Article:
With the discovery of Kepler 452b, the search for an "Earth-like" planet has made a major advance, but let's keep our expectations in check: There is only one Earth. Our galaxy and our universe may abound with planets, some of which may be habitable, but nothing that we shall find will ever closely resemble this planet that we call home. Inevitably, we will find planets the same size as Earth, and some of them will have a star and an orbit that closely resemble our own. In decades to come we may even discover that some of these Earth-like planets have an atmosphere containing telltale signs of life. And it is possible that some of those exoplanets will harbor intelligent life. But these planets will not be Earth. They will be alien worlds in every sense of the word.
Conditions on even the most hospitable of the "close cousins" discovered thus far are likely to be hostile to human life. The gravitational pull of Kepler 452b may be twice as strong as Earth's, and NASA experts believe that the planet may have a high level of volcanic activity. The air on Kepler 452b is probably too hazardous to breathe, and if a greenhouse effect has taken hold, it could be exceedingly hot.
When, and if, we discover that there are sentient beings out there, we may rejoice, but for all practical purposes, we will still be alone, and likely so for many millennia to come. The interstellar distances are just too vast. Even at the highest speeds yet achieved by our space probes, it would take over 30,000 years to reach the nearest star system, and several million years to reach Kepler 452b.
Our descendants may, one day, set foot on another planet readily capable of supporting human life, but if so, it will not be ours for the taking. It will be populated by other creatures with a superior claim to its bounty. We could, in theory, lay claim to a lifeless world and terraform it, but no matter how much we transform it, it will never in a million years approximate Earth. Our world is, and will remain for all practical purposes, irreplaceable. By dent of God or nature, it is uniquely formulated to support the creatures that currently occupy it, including us, and there are no other worlds in our galaxy or beyond that can serve as an adequate substitute.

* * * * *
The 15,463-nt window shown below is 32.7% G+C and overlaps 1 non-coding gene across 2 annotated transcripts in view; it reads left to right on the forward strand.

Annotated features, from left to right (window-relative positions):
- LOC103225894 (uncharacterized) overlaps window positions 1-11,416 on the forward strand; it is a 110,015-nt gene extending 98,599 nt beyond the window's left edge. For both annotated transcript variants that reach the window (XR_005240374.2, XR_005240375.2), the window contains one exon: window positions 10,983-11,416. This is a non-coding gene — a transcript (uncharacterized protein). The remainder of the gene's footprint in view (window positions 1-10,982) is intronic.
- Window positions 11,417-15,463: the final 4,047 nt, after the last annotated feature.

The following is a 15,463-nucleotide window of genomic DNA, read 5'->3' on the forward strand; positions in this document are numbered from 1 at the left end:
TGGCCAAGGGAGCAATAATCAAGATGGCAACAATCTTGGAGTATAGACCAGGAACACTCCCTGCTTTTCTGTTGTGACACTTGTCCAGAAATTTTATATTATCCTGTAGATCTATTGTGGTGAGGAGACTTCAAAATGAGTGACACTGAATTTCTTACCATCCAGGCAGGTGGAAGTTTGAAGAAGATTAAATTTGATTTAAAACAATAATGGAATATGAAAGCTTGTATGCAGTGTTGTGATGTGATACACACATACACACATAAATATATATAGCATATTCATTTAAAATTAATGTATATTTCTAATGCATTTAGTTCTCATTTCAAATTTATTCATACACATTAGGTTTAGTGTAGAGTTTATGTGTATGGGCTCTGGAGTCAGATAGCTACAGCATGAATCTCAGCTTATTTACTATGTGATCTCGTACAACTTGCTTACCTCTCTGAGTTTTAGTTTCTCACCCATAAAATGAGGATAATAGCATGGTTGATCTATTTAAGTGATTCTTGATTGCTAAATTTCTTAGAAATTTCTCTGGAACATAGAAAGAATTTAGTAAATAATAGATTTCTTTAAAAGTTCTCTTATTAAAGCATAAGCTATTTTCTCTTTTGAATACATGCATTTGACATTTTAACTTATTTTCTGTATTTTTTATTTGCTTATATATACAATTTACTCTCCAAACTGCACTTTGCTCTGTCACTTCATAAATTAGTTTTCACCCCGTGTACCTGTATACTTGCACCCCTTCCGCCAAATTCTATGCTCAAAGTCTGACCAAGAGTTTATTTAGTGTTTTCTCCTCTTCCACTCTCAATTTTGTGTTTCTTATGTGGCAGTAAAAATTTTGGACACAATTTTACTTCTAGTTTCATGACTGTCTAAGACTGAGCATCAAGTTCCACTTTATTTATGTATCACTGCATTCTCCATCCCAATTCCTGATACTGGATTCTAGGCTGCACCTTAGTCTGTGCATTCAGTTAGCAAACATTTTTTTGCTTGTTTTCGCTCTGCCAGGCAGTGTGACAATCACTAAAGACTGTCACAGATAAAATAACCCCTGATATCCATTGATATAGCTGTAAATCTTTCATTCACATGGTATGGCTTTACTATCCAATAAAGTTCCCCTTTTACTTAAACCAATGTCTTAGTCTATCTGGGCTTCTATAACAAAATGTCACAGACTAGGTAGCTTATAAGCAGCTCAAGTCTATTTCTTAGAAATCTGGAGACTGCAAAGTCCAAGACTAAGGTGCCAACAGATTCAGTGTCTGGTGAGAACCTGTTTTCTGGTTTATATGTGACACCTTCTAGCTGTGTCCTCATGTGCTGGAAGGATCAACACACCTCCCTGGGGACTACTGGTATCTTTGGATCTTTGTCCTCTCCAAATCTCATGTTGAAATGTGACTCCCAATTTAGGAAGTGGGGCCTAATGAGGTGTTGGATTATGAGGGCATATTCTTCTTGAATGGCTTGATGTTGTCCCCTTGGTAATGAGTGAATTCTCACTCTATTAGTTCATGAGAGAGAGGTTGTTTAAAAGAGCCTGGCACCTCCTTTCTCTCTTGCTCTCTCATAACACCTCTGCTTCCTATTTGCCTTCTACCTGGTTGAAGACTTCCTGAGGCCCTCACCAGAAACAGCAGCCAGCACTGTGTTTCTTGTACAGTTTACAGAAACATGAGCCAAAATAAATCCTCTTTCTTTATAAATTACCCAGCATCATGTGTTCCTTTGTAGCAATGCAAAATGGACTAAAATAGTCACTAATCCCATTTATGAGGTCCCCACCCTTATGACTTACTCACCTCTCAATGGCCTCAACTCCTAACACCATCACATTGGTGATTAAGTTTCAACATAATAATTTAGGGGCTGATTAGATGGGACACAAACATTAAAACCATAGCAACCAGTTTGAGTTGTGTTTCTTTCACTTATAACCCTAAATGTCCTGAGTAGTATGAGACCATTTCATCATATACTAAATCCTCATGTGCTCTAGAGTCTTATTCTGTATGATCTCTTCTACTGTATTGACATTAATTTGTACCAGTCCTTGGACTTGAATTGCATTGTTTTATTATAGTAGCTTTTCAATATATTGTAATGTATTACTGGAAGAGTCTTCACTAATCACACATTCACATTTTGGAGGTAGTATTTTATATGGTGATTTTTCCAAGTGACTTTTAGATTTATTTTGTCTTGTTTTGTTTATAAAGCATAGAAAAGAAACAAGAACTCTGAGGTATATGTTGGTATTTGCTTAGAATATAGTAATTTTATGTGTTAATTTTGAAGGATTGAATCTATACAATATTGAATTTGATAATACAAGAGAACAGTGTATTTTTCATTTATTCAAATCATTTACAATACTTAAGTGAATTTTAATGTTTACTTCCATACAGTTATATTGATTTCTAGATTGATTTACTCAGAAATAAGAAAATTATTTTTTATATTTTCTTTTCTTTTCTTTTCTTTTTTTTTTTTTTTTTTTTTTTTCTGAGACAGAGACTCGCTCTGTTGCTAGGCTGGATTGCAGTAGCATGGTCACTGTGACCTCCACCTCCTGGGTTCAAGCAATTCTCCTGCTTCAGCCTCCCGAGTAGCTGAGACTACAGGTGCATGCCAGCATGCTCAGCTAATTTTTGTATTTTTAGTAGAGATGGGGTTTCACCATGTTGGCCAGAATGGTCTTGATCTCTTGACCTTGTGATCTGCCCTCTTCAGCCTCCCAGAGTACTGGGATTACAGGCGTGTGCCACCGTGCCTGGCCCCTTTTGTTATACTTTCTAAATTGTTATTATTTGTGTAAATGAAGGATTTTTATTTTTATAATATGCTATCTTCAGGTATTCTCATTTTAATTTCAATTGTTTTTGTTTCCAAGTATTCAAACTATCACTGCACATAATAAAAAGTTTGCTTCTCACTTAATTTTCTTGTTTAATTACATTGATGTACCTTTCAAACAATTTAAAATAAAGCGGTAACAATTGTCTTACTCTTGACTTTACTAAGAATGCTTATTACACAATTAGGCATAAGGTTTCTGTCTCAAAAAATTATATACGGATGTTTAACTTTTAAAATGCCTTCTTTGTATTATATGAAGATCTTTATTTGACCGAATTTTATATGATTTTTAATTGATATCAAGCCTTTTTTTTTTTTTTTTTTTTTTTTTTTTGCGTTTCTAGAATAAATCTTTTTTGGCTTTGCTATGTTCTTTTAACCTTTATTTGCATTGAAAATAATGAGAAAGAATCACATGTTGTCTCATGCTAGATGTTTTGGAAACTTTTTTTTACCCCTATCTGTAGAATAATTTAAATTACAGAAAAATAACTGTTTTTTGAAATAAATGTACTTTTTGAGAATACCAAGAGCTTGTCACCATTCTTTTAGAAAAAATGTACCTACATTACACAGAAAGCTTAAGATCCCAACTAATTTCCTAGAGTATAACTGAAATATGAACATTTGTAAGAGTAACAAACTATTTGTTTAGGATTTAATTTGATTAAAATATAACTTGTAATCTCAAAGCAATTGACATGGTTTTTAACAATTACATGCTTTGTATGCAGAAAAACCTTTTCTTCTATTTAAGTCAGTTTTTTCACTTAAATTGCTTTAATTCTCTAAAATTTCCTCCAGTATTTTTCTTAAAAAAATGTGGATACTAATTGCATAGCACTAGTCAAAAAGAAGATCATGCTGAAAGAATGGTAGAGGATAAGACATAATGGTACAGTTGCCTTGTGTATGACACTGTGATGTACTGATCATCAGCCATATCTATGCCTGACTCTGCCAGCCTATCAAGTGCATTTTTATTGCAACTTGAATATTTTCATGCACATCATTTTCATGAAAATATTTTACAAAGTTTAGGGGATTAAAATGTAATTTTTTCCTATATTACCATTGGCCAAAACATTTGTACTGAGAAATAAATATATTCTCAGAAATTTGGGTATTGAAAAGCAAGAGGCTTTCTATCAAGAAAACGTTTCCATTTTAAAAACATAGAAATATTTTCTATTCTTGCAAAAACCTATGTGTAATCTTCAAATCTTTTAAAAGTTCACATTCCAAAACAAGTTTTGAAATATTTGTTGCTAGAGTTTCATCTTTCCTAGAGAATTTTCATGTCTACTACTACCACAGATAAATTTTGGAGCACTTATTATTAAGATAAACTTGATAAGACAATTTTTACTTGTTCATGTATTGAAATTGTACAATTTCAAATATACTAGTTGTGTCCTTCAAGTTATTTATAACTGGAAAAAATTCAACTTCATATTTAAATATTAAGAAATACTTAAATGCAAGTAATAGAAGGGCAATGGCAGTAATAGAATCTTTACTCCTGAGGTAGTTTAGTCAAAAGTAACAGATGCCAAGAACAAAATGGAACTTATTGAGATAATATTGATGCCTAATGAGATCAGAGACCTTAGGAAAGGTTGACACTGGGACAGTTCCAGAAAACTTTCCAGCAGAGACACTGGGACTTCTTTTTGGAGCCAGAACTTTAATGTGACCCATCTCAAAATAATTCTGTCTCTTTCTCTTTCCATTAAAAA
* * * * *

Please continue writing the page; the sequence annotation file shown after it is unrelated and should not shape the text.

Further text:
In decades to come space explorers may set foot on Mars and become the first to witness an alien sunset. What a thrill. But if the first settlers on that bitterly cold and lifeless planet have no realistic prospect of every returning to Earth, they will develop the solar system's worst case of homesickness.
Even if we were to discover, by some cosmological stroke of fortune, a planet that could readily sustain human life, and even if it were relatively close by astronomical standards, only a select few of us would ever make that journey. For the great bulk of the 7.3 billion people who now occupy Earth, there will be no escaping to another habitable world. Earth is, and will ever remain, our home. And the same will go for our descendants. There will be no mass migrations to another planet.
The preservation of the human species may require us, some day, to explore and settle other worlds, but we should be concerned, for the moment, about the preservation of the only planet that we have ever set foot on: Earth. Our collective impact on the Earth's atmosphere, oceans and forests is now so impactful and so pervasive, that leading scientists assert that we have entered a new geological epoch, the Anthropocene, in which humans have become the major driver of environmental change. That's not a good thing. Our world is fine-tuned. Change it in any material way and you diminish its capacity to support existing lifeforms, including human life, and that is precisely what we are doing today by altering the climate, changing the chemistry of the oceans, and destroying entire ecosystems.
NASA's discovery of Earth-like planets in distant solar systems is exciting, but NASA this past week also unveiled a dazzling photograph of the most valuable piece of real estate in the entire galaxy: Earth. Treasure it.